Some athletes need to wake up, realize their gift -- to impact people
One day, in the not-too-distant future, nobody will visit
With all three members of the New York Mets at the absolute nadir of their career trajectories, it is, literally, only a matter of time before the million-dollar paychecks cease and the appearance requests dry up and fade away. When that happens -- when Castillo, Perez and Beltran are agent-less and begging to wave to patrons alongside
For the record, it's not the gift of money, or fame, or a bottomless tub of sunflower seeds, or being able to play baseball before millions of fans.
No, it's the gift of impacting people.
And it's priceless.
For some strange reason that I've never fully understood, we ordinary folk look toward the famous for inspiration. We want to touch them. To see them. To talk with them about "that game" or "that show" or "that concert." More than anything, we want them to touch us, for their fame and success to somehow provide a blinding light to guide our own lives. That's why, before every major league game, kids and adults can be found leaning over the dugouts, begging for a ballplayer's attention. That's why companies ranging from Nike to Pepsi to Go Daddy hire athletes as pitchmen.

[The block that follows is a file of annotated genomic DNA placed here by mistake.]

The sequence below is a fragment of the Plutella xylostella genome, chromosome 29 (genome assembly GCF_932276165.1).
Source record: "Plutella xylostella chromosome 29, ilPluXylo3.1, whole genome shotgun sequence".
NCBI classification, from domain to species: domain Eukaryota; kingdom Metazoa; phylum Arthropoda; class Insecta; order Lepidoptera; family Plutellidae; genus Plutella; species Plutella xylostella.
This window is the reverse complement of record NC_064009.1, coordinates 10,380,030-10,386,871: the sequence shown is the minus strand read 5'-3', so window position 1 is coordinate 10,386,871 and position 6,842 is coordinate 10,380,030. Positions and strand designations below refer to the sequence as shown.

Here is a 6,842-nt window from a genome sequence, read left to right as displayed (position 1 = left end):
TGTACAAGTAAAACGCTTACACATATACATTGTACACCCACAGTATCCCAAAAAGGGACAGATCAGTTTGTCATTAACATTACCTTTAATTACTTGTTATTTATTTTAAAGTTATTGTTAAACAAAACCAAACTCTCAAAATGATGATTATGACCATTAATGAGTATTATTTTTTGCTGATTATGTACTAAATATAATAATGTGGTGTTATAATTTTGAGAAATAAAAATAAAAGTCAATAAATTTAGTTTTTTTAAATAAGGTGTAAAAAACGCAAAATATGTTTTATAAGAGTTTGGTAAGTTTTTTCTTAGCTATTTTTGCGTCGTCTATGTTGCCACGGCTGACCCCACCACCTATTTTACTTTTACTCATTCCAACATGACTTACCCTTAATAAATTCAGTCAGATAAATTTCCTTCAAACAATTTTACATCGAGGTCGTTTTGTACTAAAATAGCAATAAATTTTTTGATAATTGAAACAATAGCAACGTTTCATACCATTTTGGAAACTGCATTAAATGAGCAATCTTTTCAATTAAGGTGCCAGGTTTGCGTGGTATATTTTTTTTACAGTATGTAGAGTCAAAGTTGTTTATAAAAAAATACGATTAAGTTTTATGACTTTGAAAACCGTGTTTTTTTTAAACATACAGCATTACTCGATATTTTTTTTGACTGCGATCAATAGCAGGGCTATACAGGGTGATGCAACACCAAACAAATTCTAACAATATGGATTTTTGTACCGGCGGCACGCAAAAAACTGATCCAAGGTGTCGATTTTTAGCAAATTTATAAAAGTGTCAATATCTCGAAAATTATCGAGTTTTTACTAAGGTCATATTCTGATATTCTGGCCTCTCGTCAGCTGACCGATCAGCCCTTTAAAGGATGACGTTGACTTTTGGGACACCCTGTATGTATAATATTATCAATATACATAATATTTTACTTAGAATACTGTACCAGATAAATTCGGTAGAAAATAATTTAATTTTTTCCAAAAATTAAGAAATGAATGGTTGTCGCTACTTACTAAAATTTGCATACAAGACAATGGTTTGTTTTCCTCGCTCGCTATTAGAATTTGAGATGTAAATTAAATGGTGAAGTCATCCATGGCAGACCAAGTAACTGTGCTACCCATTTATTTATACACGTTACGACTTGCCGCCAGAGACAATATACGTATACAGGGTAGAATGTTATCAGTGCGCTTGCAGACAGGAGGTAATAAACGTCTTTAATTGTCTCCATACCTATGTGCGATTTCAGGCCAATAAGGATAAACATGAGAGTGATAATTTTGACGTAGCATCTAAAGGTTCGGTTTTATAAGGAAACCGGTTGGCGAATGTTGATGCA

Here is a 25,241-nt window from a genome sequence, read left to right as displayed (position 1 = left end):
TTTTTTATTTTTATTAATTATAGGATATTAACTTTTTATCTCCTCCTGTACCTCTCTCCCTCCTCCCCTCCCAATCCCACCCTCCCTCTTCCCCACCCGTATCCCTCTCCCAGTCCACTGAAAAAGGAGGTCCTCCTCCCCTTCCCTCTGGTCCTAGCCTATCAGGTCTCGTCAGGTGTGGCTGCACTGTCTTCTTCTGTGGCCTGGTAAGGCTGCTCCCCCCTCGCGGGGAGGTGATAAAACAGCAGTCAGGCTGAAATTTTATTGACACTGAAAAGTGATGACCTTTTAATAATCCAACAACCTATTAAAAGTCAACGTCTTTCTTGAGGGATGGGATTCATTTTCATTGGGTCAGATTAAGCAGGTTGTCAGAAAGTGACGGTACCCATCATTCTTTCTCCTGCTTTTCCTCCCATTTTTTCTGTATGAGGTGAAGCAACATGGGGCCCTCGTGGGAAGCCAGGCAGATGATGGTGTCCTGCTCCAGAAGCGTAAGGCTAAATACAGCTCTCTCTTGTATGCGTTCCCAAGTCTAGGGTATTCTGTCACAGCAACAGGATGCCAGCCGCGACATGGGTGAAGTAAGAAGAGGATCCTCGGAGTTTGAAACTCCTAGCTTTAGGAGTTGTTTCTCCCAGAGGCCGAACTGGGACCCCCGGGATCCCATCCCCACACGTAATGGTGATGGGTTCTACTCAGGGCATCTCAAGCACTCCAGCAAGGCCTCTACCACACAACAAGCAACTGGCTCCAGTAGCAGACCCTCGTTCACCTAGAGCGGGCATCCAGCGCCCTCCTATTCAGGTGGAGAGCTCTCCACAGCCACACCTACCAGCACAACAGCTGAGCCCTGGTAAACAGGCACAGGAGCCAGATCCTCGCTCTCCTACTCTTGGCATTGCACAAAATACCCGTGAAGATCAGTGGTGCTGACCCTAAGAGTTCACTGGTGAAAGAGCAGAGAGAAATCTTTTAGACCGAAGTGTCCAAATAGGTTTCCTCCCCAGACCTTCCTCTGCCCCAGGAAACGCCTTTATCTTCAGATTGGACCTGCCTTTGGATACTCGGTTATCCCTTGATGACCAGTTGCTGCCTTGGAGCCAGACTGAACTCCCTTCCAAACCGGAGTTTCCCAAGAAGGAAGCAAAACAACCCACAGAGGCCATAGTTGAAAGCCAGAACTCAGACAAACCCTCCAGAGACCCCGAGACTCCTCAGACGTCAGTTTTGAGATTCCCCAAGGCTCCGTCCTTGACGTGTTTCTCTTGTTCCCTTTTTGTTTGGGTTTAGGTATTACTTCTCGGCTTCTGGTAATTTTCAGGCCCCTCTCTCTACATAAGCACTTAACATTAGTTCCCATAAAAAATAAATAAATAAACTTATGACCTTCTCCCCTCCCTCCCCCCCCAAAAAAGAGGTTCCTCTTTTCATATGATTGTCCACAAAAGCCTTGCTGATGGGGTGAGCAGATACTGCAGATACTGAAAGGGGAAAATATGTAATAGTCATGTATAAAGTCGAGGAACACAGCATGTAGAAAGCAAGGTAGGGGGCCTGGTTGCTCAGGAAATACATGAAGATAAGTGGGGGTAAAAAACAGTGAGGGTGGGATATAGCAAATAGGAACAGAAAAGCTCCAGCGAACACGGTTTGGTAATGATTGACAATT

That's why, on Tuesday, the New York Mets scheduled a team visit to the Walter Reed Army Medical Center in Washington, D.C. Are baseball players truly worthy of the adulation they receive? Not usually. But to the injured troops stationed at Walter Reed -- men and women who sacrificed so much for their country and now find themselves facing uncertain futures -- a visit from a major leaguer is a big deal.
Hence, the entire Mets roster made the trip --
Throughout America's professional sports leagues, hundreds of athletes use their celebrity on behalf of righteousness. Whether it's Angels outfielder
Yet when I hear about dolts like Castillo, Perez and Beltran, I am reminded how many jocks seem to lose themselves in a sea of self-importance. It's about shaking a kid's hand when he extends it (as opposed to walking away, head down). It's about saying "Thank you" when a fan shouts, "Good luck!" It's about playing hard even when the team is 17 games out, because someone out there just plunked down $40 on a ticket.
In this case, it's about remembering who's the hero, and who should be honored by the chance to recognize one.
It's about being decent.